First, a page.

Today I help close out the blog tour for Chloe: Never Forget by Dan Laughey. I will be sharing an extract of the novel.
An off-duty detective gunned down. A dead woman. A student missing, feared dead. And now, a former policeman in search of his past. All these people, dead or alive, have one thing in common. D.I. Carl Sant must discover what it is.
A series of cold-case enquiries leads D.I. Sant and his colleagues to investigate a botched assassination plot dating back to the 1980s. The deeper they dig into the case, the more secrets are revealed, including shocking connections to the infamous National Front.
Meanwhile, the memory of former P.C. Tanner, survivor of the assassination horror, is beginning to recover. Sant must find Tanner, and find out who is behind it all – before his superiors lose their rag and more lives are lost.
The following extract is from Chapter 5 of CHLOE: NEVER FORGET. It’s from the point of view of an elderly gentleman who has spent his later life trying to forget his former years as a policeman. But then someone visits, and now he’ll never forget.
Your name is Nigel Fleming. You think.
Your visitors are few and far between.
The consultant specialist or whatever she’s called pops her head around the door once in a while. The postman is a friendly chap too. The neighbours stick their noses into your business too often, but that can’t be helped.
What you almost never get is a new visitor.
You never answer the door to cold callers or charity beggars or meter readers. For all you know, the cretins might invite themselves in, raid your fridge, piss in your toilet.
And yet the other day, believe it or not, a new visitor did come your way. A young lady. Or was it two? One girl or two? Perhaps two was wishful thinking.
Ha ha! Mrs Fleming will be jealous!
Yes, you were flattered. Don’t deny it, Nigel.
And they asked you so many questions. And showed you pictures of their lives. Other people’s lives any road. Stories of lives once lived.
And they played music to you. Other people’s music any road. Not very good music. But music all the same. They even gave you an iPod thingy.
And then they showed you a video. A home video. Their video. Not a very good video. But a video all the same. They didn’t give you that.
The whole experience was exhausting quite frankly.
Frankly, it was.
Can you remember any of it? Not much, sadly.
But you do remember one thing. They warned you to keep a low profile; not to speak to strange people; not to answer suspicious calls.
They did have a way with words. And they were so sincere. So utterly fretful about your welfare.
They’ve done something to your brain, Nigel. Those two young ladies, if you weren’t seeing double, have frazzled your senses something rotten.
And now you’re sat up in bed and the nightmares have returned and you don’t know what’s hit you. Not yet.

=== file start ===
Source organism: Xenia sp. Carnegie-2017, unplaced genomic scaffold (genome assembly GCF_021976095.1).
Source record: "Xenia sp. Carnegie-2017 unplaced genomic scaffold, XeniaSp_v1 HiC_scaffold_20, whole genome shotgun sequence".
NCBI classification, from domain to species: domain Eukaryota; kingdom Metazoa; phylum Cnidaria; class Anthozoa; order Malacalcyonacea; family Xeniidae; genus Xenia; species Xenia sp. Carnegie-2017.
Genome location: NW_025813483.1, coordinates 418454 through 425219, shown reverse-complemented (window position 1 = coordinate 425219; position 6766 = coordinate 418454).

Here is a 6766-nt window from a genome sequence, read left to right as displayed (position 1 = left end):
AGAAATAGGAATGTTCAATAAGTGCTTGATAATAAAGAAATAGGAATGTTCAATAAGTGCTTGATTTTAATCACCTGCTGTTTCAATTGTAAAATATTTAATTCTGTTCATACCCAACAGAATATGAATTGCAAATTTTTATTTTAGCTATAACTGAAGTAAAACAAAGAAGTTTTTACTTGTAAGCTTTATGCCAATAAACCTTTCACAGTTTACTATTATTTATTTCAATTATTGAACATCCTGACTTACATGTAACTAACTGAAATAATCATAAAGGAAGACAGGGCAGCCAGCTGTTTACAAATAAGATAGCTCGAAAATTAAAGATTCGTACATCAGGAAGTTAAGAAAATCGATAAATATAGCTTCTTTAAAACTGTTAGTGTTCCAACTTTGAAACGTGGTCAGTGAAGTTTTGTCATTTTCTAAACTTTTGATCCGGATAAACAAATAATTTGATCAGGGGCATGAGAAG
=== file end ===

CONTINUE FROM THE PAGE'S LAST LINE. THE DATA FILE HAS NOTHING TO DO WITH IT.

TICK TOCK TICK TOCK.
Your body clock is ticking, but your brain-dead head is coming to life.
Halloween, Nigel. Buses, Nigel. Police officers killed, Nigel. Police officers wounded…
And now it’s on the radio. The news is playing tricks with your mind.
TICK TOCK TICK TOCK.
They’ve found a dead body, Nigel. A dead woman, Nigel. A dead woman called Marie Jagger, Susan Smith, Sheila Morrison.
Sheila, Sheila, Sheila.
Is that really her name? Her real name?
What is your real name?
Nigel Fleming? No.
What is it?
It’s time you remembered.
About the Author:
Dan Laughey is a lecturer at Leeds Beckett University where he teaches a course called ‘Youth, Crime and Culture’ among other things. He has written several books on the subject including Music and Youth Culture, based on his PhD in Sociology at Salford University. He also holds a BA in English from Manchester Metropolitan University and an MA in Communications Studies from the University of Leeds.
Dan was born in Otley and bred in Ilkley, West Yorkshire, a hop and a skip away from the Leeds setting of his Chloe novels.
His crime writing was purely academic to begin with. He’s written about media violence and tackled the age-old concern about television and video games influencing patterns of antisocial behaviour in society. After years of research and theoretical scrutiny, he still hasn’t cracked that particular nut.
He’s also written about the role of CCTV and surveillance in today’s Big Brother world, the sometimes fraught relationship between rap and juvenile crime, football hooliganism, and the sociocultural legacy of Britain’s most notorious serial killer – the Yorkshire Ripper.
All in all, Dan’s work has been translated into four languages: French, Hebrew, Korean and Turkish. He has presented guest lectures at international conferences and appeared on BBC Radio and ITV News in addition to providing expert commentary for The Guardian and The Daily Telegraph.
Today I will be sharing an extract for my spot on the blog tour for Pink Ice Creams by Jo Woolaston.
Intent on fixing her broken marriage and the alcohol-fuelled catastrophe that is her life, Kay Harris arrives at her grim and grey holiday let, ready to lay to rest the tragedy that has governed her entire adulthood – the disappearance of her little brother, Adam.